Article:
Dwyane Wade isn’t open to a suggestion by Heat president Pat Riley that he play until age 40, writes Ira Winderman of The Sun-Sentinel. Wade, 36, is in the middle of his 16th and probably final NBA season, which he has dubbed a “One Last Dance” retirement tour. But Riley claimed last week that Wade still has a lot of basketball left.
“I got to get him to play another three more years,” Riley said. “I want him to get to 40. If he has a great year, he might not fall out of love with the game. He might want to just stay in it. That’s my goal.”
Wade has been away from the team on paternity leave for the past seven games and wasn’t aware of Riley’s comments until yesterday, but he doesn’t seem receptive to the idea.
“I appreciate him thinking that,” Wade said. “Could I be swayed? I don’t think so. Not at this point.”
Beyond the sentimental value Wade has to the Heat organization, he remains a productive player. In the 10 games he has played this season, he is putting up a 13.4/3.8/2.8 line in about 24 minutes per night.
Wade is looking forward to retirement to spend more time with his family, including his newborn daughter. She’s too young for an airplane trip, and Miami’s schedule won’t give Wade much free time for the rest of the season.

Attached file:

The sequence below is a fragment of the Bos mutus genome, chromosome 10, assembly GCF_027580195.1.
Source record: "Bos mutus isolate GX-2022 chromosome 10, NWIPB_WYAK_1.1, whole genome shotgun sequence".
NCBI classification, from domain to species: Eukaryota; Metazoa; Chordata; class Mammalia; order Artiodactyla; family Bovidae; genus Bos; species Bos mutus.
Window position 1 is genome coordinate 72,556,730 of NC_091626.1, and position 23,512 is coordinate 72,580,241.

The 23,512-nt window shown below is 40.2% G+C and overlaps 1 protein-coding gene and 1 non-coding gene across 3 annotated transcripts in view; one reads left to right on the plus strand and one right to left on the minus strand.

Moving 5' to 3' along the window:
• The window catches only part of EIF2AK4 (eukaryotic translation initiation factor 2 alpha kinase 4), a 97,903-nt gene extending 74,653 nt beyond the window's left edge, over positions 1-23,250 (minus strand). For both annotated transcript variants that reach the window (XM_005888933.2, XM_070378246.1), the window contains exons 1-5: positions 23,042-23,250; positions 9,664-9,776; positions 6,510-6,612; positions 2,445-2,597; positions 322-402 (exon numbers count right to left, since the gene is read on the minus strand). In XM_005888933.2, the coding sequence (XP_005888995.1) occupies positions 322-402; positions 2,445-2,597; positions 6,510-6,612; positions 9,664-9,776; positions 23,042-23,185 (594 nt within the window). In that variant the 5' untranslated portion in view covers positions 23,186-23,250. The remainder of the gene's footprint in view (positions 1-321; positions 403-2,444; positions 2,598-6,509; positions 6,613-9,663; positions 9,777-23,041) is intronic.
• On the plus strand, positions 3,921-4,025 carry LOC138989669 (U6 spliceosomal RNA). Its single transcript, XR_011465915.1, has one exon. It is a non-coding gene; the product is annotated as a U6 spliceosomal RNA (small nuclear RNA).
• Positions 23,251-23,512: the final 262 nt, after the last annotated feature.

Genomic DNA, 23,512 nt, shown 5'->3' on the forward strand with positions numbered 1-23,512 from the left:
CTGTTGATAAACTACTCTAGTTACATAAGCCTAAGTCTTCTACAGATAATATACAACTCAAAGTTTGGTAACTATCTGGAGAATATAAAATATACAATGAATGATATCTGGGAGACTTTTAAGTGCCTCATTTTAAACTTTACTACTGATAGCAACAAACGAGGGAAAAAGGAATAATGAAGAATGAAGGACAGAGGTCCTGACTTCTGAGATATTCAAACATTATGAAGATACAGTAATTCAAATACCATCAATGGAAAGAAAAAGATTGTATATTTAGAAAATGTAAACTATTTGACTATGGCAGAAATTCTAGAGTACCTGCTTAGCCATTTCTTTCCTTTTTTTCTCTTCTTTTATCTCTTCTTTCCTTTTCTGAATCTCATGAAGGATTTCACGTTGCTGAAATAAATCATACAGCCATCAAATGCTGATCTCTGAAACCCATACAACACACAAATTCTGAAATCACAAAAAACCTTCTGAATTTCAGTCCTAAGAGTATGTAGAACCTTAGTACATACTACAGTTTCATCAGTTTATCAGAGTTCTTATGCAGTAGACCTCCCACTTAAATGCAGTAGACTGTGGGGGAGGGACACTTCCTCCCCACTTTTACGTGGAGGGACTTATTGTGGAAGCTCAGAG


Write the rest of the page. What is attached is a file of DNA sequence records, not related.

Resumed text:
Wade admits that Riley can be very persuasive, saying “It’s always a chance of everything,” but adds, “I know the chance is very, very, very, very, very slim. I’ve got my mind made up.”
“I’m just going to finish this year out,” he said. “I want to get back into the groove I was in before I left, just for my body feeling great, and just continue to enjoy the game and play the game the way I know I can, even at this age, even in my role, even in my minutes.”
Wade also noted that this isn’t the first time Riley has brought up the idea of playing until 40.
“The one thing is, he said that a long time ago,” Wade said. “He always said he wanted me to play until I was 40. And even when I was 30 I laughed at him, like, ‘It’s no way possible.’ So he continues to have that. I appreciate that.”